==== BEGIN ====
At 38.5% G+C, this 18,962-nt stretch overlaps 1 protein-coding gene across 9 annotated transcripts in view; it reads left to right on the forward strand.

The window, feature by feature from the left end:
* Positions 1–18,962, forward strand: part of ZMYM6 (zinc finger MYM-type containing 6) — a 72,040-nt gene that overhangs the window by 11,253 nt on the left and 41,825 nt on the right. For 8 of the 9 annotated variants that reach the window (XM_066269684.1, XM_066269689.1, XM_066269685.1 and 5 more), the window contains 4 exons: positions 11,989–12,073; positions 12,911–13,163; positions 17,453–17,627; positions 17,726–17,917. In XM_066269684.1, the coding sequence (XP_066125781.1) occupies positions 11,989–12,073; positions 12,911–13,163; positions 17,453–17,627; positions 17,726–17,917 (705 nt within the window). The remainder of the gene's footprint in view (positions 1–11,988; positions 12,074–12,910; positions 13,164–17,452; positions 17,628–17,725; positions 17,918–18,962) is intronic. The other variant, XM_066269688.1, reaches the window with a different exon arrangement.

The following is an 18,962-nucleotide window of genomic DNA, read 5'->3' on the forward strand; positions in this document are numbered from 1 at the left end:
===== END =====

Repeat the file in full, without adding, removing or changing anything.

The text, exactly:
At 38.5% G+C, this 18,962-nt stretch overlaps 1 protein-coding gene across 9 annotated transcripts in view; it reads left to right on the forward strand.

The window, feature by feature from the left end:
* Positions 1–18,962, forward strand: part of ZMYM6 (zinc finger MYM-type containing 6) — a 72,040-nt gene that overhangs the window by 11,253 nt on the left and 41,825 nt on the right. For 8 of the 9 annotated variants that reach the window (XM_066269684.1, XM_066269689.1, XM_066269685.1 and 5 more), the window contains 4 exons: positions 11,989–12,073; positions 12,911–13,163; positions 17,453–17,627; positions 17,726–17,917. In XM_066269684.1, the coding sequence (XP_066125781.1) occupies positions 11,989–12,073; positions 12,911–13,163; positions 17,453–17,627; positions 17,726–17,917 (705 nt within the window). The remainder of the gene's footprint in view (positions 1–11,988; positions 12,074–12,910; positions 13,164–17,452; positions 17,628–17,725; positions 17,918–18,962) is intronic. The other variant, XM_066269688.1, reaches the window with a different exon arrangement.

The following is an 18,962-nucleotide window of genomic DNA, read 5'->3' on the forward strand; positions in this document are numbered from 1 at the left end: